This from a recent article in the Whittier Daily News:
La Habra Heights officials, residents to fight state rules requiring affordable housing - Officials in this tiny city - a population of little more than 6,000 - are gearing up to fight state rules requiring zoning for affordable or multi-family housing. State rules mandate the city provide for 223 new housing units, including 85 for people with low - and very low - income and another 48 for moderate-income levels. To meet these goals, Beth Stochl, a city consultant, proposed that the city rezone the four-acre Heights Christian Preschool for multi-family and provide amnesty for illegal second units.
But residents and council members objected during a study session Thursday, saying it would cost the city its rural lifestyle. "This law is not right for our city," Mayor Howard Vipperman said. "It makes my teeth grind that we might have to rezone property (for multiple-family housing)," Vipperman said. "Over 20 percent of our city would become rental units. I'll resist this with every fiber of my body."
Pretty good, right? Another small City gets hit with an insane RHNA number, and the people and their elected officials decide to do the right thing and fight. And, of course, when La Habra Heights goes on to fight this great battle they'll have a tough City Attorney who will be there by their side every step of the way, right?
Well, not exactly.
But resistance could come at a cost, City Attorney Sandra Levin said. If the city doesn't have a state-approved housing plan, a developer or housing advocacy group could sue and force its creation and La Habra Heights to pay their attorney's fees, Levin said.
Talk about your buzz kill.
Of course, there are cities that have been through this all before, and they just don't care to hear it anymore. To the point where they will release hitherto secret documents on the topic of redevelopment no matter what the situation. This from a City Of Yorba Linda City Manager's Report, dated June 3, 2008:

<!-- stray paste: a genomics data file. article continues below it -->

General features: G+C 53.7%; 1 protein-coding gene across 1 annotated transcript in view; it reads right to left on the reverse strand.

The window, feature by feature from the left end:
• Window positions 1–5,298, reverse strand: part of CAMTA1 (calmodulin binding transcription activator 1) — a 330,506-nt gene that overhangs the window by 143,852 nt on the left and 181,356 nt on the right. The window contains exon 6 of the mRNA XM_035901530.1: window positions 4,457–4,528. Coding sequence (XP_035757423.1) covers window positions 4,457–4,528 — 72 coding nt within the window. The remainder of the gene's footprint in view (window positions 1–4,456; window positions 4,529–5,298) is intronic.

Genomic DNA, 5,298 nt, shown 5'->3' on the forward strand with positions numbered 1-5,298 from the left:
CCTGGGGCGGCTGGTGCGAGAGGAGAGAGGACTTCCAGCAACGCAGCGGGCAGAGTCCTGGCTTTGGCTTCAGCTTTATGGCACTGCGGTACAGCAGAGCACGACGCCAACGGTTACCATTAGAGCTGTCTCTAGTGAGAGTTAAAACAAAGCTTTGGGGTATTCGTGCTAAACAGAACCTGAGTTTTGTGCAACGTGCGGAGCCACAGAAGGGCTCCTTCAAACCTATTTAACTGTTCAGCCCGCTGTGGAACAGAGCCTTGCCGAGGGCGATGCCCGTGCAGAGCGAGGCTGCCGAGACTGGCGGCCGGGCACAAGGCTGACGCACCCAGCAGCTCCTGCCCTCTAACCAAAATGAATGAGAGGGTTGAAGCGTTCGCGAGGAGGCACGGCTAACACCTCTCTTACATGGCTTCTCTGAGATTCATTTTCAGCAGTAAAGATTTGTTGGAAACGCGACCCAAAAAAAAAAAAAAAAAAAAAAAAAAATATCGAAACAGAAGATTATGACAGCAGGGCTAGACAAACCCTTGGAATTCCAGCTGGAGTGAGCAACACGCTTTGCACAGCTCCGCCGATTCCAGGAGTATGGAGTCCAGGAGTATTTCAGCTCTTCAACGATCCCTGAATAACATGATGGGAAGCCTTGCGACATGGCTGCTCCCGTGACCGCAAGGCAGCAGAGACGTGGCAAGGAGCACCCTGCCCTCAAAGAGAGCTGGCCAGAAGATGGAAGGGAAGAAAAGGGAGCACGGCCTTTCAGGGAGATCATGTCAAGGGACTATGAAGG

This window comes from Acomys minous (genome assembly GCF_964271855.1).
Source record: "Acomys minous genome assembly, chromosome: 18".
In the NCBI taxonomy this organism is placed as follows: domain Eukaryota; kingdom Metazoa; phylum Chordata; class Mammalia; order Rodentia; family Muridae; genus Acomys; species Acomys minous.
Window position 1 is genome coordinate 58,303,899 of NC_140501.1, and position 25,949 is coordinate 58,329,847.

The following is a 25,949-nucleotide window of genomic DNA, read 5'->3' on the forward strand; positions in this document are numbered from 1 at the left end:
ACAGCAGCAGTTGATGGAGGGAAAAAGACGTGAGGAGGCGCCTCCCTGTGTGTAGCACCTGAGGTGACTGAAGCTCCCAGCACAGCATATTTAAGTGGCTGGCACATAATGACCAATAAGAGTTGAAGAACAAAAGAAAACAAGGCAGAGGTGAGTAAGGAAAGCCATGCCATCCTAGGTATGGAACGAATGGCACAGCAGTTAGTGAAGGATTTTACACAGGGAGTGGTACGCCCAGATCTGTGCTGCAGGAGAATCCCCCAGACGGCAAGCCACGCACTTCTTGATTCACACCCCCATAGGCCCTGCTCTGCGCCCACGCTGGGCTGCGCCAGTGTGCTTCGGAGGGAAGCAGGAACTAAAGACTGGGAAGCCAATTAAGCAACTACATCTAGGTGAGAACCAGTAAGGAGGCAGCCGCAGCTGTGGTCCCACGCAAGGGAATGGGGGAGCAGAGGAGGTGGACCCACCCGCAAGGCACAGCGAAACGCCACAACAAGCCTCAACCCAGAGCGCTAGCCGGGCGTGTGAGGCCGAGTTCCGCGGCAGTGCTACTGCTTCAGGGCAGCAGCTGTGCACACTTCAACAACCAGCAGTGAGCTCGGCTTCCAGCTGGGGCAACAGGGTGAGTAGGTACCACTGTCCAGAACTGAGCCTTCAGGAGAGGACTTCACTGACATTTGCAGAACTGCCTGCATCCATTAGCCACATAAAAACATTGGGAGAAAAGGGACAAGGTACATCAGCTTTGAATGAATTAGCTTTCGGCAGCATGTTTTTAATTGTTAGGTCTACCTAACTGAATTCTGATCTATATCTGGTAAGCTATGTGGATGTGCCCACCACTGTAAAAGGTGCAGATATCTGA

Recommendation: It is recommended that the Yorba Linda City Council consider whether to release the following documents pertaining to the Town Center project which were withheld from a Public Records Act request pursuant to the attorney-client privilege.
1) An unredacted copy of the document containing handwritten notes (The "BIA Agenda").
2) Unredacted billings from Best Best & Krieger LLP
3) Unredacted billings from Colantuono & Levine (sic) PC
Backround: In September 2005, the City retained Michael Colantuono of Colantuono & Levin PC as independent legal counsel to represent the City Clerk to advise her regarding her responsibilities with respect to the initiative known as the "Yorba Linda Right to Vote on Land Use Amendments" or "Measure B."
In December 2005, the City Manager attended a meeting with a litigation attorney from the City Attorney's office. The meeting was called by the Building Industry Association (BIA). The BIA prepared and distributed an agenda for the meeting. Several months after the meeting took place, a citizen made a California Public Records Act request for a copy of the agenda. The only copy of the agenda in the City's possession contained handwritten notes that the City manager asserted were privileged. The City Council asserted an attorney-client privilege to the notes and released a copy of the agenda with the notes redacted. The City Council now wishes to consider whether to waive the attorney-client privilege for the limited purpose of allowing the public to have access to the handwritten notes on the agenda.